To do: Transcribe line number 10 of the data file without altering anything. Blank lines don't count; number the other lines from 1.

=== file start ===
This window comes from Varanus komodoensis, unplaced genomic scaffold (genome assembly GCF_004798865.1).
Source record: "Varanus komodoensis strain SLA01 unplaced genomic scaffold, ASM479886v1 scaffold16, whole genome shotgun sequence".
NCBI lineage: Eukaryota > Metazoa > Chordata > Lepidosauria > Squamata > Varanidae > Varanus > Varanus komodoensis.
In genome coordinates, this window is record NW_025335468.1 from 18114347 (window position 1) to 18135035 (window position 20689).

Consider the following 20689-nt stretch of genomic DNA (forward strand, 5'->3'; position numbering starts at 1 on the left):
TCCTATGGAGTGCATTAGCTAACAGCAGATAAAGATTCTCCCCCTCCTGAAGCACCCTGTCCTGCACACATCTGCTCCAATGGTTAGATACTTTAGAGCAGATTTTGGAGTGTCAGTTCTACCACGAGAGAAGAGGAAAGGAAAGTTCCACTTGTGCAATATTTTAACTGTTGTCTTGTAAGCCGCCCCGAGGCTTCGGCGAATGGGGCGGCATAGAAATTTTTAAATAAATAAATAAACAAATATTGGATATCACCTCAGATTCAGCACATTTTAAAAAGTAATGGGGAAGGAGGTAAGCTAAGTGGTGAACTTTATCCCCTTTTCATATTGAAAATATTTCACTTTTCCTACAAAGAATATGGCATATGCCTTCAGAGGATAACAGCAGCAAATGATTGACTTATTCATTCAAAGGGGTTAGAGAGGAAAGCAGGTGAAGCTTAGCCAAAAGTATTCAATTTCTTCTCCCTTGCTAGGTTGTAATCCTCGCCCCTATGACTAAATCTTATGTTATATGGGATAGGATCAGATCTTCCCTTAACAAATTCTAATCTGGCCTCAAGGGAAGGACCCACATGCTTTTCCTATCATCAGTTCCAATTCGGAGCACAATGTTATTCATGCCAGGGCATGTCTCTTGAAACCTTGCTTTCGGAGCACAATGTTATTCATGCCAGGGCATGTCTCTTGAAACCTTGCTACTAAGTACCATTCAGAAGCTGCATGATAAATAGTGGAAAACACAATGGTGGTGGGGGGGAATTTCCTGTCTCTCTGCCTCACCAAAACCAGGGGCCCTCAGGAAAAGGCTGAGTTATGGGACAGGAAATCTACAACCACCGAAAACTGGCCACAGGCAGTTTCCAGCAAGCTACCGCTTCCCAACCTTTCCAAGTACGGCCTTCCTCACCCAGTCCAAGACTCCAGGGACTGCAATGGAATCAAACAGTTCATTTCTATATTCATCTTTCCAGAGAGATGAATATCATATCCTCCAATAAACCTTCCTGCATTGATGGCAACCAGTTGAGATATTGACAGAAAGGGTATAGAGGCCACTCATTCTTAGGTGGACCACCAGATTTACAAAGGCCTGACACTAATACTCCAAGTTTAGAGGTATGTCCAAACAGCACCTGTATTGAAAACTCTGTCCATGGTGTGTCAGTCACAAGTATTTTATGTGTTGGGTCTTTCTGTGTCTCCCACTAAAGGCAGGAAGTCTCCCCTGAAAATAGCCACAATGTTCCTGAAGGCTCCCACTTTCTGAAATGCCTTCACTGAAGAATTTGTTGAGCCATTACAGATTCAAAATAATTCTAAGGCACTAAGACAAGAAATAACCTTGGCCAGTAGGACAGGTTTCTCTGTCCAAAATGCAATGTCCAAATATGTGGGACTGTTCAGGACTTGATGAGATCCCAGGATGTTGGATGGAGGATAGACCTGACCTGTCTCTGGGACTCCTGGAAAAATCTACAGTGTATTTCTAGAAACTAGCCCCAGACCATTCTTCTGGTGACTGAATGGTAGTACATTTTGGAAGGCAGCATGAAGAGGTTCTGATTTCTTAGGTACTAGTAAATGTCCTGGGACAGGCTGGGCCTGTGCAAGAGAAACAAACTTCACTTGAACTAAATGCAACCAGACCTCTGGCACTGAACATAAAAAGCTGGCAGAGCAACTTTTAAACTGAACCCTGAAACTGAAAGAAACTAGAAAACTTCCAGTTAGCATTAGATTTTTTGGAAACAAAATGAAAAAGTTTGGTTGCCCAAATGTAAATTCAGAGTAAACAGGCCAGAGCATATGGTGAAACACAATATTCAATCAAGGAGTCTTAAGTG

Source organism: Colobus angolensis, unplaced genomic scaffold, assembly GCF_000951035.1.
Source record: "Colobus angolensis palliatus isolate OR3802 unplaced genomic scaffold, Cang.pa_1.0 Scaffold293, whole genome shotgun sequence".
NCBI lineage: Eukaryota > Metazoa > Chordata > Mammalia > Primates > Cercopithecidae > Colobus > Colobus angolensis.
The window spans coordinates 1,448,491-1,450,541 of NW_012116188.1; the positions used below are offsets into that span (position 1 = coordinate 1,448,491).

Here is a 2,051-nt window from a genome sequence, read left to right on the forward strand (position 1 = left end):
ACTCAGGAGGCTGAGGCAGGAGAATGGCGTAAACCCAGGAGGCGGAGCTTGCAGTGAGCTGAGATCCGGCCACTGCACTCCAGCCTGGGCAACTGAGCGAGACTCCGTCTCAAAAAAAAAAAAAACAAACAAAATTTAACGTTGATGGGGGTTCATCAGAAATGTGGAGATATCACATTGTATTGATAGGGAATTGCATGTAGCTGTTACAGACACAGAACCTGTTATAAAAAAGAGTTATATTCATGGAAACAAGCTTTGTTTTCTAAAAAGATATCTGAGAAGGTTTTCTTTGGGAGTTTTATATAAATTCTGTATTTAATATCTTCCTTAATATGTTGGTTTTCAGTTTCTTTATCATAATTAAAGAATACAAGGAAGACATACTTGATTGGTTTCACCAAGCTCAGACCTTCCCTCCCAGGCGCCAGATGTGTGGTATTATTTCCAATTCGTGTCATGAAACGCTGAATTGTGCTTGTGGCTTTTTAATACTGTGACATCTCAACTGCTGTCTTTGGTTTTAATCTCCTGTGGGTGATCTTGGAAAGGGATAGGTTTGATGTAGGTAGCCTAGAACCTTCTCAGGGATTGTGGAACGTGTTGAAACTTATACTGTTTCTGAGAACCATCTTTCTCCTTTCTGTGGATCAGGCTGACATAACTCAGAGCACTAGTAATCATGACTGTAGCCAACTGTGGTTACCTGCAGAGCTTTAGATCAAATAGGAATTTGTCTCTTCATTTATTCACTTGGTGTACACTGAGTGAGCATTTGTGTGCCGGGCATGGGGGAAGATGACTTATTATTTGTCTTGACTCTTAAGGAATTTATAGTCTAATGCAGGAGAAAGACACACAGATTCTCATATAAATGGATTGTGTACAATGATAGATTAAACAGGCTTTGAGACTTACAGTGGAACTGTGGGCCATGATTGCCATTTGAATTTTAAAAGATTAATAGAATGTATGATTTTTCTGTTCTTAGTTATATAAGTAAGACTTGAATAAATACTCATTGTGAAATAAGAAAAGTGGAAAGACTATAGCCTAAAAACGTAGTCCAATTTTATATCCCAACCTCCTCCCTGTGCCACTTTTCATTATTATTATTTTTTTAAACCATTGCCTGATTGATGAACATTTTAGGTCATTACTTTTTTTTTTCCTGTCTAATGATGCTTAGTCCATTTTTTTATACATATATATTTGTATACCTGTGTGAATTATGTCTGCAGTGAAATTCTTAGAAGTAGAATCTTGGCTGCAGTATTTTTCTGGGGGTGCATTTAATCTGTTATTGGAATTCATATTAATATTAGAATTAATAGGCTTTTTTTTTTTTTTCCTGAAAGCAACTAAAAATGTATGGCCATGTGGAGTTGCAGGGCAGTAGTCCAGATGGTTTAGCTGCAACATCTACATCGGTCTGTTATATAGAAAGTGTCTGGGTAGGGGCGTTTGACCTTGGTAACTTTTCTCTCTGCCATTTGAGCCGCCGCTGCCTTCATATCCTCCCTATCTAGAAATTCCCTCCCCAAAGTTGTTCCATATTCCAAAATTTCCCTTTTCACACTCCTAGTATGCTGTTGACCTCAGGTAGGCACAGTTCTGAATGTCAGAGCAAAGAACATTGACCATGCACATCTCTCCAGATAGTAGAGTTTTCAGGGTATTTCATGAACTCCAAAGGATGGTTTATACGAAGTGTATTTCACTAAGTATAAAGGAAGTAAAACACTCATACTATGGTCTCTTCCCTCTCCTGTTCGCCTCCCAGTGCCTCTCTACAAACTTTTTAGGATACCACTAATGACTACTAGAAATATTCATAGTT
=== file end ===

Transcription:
The window spans coordinates 1,448,491-1,450,541 of NW_012116188.1; the positions used below are offsets into that span (position 1 = coordinate 1,448,491).